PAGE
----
Book Review

Too Much to Swallow

Food Inc: Mendel to Monsanto-The Promises and Perils of the Biotech Harvest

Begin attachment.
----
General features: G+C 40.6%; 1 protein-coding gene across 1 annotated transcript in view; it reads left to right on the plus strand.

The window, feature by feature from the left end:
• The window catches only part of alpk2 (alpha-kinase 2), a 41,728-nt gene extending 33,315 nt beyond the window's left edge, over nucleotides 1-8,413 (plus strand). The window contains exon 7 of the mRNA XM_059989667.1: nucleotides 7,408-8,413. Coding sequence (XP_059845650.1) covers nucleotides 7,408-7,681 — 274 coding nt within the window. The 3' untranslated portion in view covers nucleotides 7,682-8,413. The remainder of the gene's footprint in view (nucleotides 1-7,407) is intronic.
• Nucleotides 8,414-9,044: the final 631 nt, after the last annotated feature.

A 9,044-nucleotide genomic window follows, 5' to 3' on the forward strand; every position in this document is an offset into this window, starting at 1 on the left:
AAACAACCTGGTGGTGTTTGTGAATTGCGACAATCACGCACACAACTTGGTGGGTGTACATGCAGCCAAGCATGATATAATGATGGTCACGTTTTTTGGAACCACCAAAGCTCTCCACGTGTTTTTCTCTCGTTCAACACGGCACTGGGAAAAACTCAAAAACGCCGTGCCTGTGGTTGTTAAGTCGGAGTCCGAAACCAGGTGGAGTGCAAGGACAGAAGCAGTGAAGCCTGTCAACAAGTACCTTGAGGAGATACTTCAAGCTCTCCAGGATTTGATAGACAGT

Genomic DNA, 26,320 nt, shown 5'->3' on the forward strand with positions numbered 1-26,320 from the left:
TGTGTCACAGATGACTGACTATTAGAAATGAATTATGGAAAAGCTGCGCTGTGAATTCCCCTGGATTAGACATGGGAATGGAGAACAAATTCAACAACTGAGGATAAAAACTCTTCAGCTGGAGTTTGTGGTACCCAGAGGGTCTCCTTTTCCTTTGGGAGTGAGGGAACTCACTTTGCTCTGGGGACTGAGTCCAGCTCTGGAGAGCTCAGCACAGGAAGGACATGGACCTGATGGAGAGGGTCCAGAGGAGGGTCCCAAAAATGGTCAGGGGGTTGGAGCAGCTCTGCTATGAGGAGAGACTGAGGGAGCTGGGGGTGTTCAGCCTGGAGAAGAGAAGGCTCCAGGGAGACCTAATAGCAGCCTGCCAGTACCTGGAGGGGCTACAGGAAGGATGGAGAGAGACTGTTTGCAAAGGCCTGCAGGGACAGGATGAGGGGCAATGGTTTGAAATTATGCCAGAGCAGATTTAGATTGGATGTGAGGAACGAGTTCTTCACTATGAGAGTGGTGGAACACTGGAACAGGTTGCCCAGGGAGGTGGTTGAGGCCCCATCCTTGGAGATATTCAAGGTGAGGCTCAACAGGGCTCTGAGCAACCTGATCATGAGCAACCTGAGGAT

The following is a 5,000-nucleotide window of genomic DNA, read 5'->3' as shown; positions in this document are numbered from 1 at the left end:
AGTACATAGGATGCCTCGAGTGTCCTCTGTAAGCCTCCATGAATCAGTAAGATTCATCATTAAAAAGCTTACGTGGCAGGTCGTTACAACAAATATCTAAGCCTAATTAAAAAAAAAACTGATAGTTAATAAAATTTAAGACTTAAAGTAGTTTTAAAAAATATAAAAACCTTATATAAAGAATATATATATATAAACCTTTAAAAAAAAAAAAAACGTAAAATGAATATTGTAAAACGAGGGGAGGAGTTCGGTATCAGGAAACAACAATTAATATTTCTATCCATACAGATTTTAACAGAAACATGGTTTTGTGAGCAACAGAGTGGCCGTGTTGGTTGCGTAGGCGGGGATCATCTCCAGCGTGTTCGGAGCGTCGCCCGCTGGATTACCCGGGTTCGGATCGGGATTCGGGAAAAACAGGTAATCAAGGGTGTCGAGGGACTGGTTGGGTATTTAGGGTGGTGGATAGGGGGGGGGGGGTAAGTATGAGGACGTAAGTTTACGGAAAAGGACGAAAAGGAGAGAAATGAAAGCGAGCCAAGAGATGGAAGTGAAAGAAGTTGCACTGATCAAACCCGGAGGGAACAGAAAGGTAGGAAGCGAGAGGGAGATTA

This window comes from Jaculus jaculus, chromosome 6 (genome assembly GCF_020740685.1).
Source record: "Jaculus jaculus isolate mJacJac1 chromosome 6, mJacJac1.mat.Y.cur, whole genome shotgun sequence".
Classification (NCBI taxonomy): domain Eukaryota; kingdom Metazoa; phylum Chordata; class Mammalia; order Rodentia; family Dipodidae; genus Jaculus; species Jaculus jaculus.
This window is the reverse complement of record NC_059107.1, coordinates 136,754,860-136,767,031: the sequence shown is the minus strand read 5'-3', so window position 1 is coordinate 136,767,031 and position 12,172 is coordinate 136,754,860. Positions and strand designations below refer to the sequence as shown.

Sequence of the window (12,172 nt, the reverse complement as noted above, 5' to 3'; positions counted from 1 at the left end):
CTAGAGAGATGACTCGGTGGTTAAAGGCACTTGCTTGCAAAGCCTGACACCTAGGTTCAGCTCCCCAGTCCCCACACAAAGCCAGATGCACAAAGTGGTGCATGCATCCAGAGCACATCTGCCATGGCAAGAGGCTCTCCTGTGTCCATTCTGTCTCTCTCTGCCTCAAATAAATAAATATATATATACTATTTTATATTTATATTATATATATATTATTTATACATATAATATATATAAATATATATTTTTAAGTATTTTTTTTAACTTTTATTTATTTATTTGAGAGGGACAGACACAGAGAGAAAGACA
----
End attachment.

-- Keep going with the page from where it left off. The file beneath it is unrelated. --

In Food, Inc., a cool-headed Peter Pringle aims to find one. Our media-driven tendency toward sound-bitten extremes, he argues, has heretofore prevented an impassioned investigation into whether plant biotechnology should rot in the dustbin of history’s bad ideas or help feed the developing world. Through a purportedly objective presentation of the international biotechnology debate, Pringle counters hysterical manipulation with a calm investigation that dutifully explores plant biotechnology from both perspectives. “I am persuaded,” he writes as a testament to his own fairness, “that the biotech harvest has considerable perils… but I can also see it has considerable promise.” In the end, he explains the complexities of biotechnology, agribusiness, genetically modified (GM) food, and patent law in fluid prose. Nevertheless, Pringle ultimately tips his own hand—albeit slightly—in favor of what his own evidence shows to be a potentially devastating way to produce food. Despite promises to the contrary, he has chosen sides. He likes the idea of biotechnology, or is at least tempted by its charms. Problem is, the veil of objectivity keeps him from saying precisely why. And it’s a troubling omission given that Pringle has written a well-informed book thoroughly exposing biotech’s flaws.